In fact, most adsorbents are heterogeneous porous media. Combination of adsorption equations is a solution to build equation for heterogeneous adsorbent. In studies of methane adsorption, empirical Freundlich equation was combined with Langmuir equation to obtain the L-F equation which is widely used in depicting CBM (coal bed methane) adsorption successfully [40, 41]. Moreover, heterogeneity of adsorbent surface has been taken into account, and an adsorption equation was built to express the relationship between equilibrium concentration and mass of adsorbate by combining Freundlich adsorption isotherm with Langmuir adsorption isotherm [42, 43].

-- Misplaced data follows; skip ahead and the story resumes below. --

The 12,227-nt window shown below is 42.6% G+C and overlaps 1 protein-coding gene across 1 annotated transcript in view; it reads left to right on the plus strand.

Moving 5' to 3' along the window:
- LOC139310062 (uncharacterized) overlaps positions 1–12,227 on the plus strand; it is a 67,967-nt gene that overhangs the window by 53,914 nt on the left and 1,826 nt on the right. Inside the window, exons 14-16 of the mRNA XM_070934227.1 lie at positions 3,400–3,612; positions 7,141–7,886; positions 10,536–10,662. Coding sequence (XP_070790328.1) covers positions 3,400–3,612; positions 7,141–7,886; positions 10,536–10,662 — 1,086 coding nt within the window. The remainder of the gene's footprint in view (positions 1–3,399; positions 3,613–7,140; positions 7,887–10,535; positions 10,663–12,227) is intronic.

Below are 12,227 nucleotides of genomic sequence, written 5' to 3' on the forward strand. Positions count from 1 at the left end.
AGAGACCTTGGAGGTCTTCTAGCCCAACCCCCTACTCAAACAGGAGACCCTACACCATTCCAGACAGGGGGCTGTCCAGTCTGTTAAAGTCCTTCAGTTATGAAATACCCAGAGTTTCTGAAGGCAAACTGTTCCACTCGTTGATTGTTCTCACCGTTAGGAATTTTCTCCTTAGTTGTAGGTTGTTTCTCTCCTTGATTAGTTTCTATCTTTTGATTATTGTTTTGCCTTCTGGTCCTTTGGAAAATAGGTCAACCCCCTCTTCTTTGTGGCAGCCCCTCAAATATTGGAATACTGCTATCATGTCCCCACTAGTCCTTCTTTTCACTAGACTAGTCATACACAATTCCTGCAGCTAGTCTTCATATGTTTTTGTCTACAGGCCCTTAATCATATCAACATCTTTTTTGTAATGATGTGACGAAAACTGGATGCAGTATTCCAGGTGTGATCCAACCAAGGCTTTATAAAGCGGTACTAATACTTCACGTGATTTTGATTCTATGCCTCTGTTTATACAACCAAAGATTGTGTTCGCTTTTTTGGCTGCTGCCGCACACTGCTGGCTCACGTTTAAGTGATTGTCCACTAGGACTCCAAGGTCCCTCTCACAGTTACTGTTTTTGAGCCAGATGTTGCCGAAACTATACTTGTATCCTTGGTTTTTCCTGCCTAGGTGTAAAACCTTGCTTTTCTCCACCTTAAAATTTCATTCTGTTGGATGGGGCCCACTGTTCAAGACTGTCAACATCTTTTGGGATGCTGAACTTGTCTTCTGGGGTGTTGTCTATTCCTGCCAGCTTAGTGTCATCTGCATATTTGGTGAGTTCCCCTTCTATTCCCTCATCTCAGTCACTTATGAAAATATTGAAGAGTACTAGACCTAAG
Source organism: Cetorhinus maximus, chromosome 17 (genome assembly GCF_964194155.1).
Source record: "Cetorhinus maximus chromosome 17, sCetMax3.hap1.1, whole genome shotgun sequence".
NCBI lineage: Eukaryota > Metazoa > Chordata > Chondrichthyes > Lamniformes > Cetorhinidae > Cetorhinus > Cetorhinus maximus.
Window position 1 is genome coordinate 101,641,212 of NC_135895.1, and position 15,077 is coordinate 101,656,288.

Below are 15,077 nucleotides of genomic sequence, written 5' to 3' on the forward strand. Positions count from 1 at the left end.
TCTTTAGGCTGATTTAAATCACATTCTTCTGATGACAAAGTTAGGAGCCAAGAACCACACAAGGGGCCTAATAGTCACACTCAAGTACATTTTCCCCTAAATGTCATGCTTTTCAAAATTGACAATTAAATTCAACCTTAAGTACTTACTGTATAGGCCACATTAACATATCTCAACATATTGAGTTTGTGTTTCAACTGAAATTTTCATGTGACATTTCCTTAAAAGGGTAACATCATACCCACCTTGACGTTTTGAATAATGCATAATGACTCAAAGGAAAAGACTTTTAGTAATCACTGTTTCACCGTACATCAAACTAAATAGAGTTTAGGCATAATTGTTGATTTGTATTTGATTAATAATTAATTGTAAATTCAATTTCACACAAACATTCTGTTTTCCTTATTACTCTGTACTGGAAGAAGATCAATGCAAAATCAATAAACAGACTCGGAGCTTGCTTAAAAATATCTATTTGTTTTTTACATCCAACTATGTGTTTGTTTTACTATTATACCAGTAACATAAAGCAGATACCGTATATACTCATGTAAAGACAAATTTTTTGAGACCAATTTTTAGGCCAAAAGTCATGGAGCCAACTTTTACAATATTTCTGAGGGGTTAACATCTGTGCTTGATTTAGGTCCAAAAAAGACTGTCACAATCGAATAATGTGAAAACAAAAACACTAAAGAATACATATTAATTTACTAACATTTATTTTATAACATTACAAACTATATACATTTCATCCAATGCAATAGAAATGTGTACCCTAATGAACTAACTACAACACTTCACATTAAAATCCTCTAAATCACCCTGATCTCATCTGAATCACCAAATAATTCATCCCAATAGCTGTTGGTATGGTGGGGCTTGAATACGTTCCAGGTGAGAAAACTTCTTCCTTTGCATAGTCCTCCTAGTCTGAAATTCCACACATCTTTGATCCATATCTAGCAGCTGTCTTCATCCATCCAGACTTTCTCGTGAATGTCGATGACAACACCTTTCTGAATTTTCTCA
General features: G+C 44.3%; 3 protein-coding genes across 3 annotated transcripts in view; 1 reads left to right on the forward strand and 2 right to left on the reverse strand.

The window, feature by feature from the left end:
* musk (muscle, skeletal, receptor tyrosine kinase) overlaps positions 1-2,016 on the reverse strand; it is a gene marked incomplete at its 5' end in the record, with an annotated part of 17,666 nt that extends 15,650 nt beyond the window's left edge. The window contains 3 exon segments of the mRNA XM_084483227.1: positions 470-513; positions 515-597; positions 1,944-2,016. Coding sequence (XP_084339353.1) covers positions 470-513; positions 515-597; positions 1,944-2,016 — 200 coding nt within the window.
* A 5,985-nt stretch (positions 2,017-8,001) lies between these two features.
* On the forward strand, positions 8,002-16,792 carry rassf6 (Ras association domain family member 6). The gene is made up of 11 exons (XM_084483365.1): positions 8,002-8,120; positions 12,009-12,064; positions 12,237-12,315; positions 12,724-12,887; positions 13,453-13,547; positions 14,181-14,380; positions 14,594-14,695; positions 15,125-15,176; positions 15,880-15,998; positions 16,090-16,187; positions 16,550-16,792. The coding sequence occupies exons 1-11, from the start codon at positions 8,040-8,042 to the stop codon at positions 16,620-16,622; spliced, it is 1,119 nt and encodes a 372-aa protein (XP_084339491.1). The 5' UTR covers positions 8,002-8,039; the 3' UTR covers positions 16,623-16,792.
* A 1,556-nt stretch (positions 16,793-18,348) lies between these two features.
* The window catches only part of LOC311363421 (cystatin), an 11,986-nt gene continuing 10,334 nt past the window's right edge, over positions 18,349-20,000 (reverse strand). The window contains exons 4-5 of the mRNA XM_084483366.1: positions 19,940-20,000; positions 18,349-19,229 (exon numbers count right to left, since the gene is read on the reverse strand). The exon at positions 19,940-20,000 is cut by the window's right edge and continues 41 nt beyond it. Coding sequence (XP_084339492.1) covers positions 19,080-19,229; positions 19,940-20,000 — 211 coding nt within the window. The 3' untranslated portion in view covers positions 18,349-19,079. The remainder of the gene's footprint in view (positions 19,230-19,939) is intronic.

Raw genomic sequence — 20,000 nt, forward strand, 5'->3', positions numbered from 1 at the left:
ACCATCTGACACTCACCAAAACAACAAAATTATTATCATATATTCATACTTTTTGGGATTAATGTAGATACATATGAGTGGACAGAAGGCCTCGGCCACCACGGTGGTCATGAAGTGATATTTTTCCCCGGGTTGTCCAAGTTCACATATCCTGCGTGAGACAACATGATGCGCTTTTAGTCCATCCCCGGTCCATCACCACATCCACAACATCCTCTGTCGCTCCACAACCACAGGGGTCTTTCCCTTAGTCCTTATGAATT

It is clear that these adsorption equations only focus on one adsorption mechanism and cannot be applied to interpret monolayer adsorption, multilayer adsorption, and capillary condensation simultaneously. In addition, it is well known that shale consists of clay minerals (kaolinite, illite, chlorite, etc.), detrital minerals (quartz, feldspar, etc.), and some characteristic minerals (such as pyrite) [44–48], each with its specific adsorption property. On the other hand, pore size distribution in shale is irregular , which results in an uneven distribution of adsorption potential. Compared with homogeneous materials used in other interfacial phenomenon studies, shale is an extremely heterogeneous adsorbent. However, most of current adsorption models assume that adsorbent is homogenous. Hence, our research is aiming at building a new adsorption equation for shale which enables us to depict complex adsorption including monolayer adsorption, multilayer adsorption, and capillary condensation.